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The weak monsoon this year will jack up prices of primary articles further, even as the country's inflation is likely to be in negative territory for the next three months, a report says.
The weak monsoon will exert further pressure on prices of primary articles, which are already high, as this year's deficient rain in most parts of the country, especially in north-east and north-west India, is a major cause for concern.
"Rainfall deficiency has been all the more pronounced over north east and north west India -- both important from the point of view of foodgrain production," Edelweiss Securities said in a research report.
Although a large buffer stock level is a silver lining, 'adverse monsoon effects on agro-production and an upsurge in agro-prices typically have knock-on effects on industrial prices as well', the report added.
Week-on-week growth in the primary articles' index stood at 0.4 per cent, caused by higher prices of food items.
Fuel prices remained unchanged, while prices of manufactured products fell 0.1 per cent, with food products and paper and paper staff leading the fall.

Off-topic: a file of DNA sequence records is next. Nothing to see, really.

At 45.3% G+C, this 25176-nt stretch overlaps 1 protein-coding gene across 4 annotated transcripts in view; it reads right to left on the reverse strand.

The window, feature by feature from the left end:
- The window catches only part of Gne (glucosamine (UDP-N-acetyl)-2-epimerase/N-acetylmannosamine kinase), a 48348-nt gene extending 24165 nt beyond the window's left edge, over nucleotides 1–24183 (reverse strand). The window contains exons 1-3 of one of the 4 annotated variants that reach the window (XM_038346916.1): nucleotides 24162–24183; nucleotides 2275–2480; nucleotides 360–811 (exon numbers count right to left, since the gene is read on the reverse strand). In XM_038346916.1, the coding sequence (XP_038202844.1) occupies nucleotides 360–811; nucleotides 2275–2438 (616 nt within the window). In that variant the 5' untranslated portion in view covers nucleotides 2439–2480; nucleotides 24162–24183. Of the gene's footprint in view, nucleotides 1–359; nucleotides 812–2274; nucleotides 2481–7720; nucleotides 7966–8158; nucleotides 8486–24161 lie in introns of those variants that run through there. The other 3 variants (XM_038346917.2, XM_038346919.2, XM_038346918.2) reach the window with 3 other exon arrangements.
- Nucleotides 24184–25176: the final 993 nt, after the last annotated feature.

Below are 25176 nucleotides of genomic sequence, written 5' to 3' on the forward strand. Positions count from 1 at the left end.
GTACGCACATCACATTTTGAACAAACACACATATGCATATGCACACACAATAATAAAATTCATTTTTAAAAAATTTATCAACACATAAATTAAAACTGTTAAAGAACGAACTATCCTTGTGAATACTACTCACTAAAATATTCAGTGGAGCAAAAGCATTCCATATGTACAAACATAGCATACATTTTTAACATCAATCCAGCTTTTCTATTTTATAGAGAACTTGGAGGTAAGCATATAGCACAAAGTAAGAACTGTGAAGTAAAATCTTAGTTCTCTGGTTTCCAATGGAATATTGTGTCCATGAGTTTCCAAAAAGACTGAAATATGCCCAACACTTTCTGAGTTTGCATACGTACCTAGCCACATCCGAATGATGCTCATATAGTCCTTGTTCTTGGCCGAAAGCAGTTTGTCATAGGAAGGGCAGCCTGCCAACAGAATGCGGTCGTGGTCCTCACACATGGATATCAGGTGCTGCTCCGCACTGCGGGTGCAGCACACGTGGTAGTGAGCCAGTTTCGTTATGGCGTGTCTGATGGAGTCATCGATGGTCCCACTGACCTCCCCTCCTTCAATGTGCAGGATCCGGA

Despite a sharp fall in the WPI, driven by decline in prices of industrial commodities (especially fuel and metal), consumer price index (CPI) inflation remained in or around double digits.
Meanwhile, a Citigroup report says that with cumulative rainfall deficiency in India estimated at 25 per cent (Jun 1 - Aug 5), and 141 of India's 593 districts declared as drought-affected, the government is adopting measures to mitigate the impact of inadequate rains.
These include steps to save standing summer crop and strategies towards alternate/winter crop.
With latest data indicating a 6% fall in crop sowing, to protect standing crop from further damage the govt has already given a diesel subsidy to facilitate supplementary irrigation in drought areas, provided additional power from the centre to Punjab, Haryana, Uttar Pradesh, Bihar and Assam.
Strategies highlighted to ensure that the winter crop compensates the summer crop include making available seeds, fertilisers and credit.
However, despite mitigating factors such as possibility of a better winter crop and higher food-stocks primary product prices have begun to spiral. Commodities impacted include pulses (+19%), rice (+15.5%), fruits and vegetables (+ 15.2%), and cereals (+11.5%).
To counter this, Prime Minister Manmohan Singh has said that the Centre and the States, would need to use non-formal distribution channels and take strong action against hoarding and black-marketeers.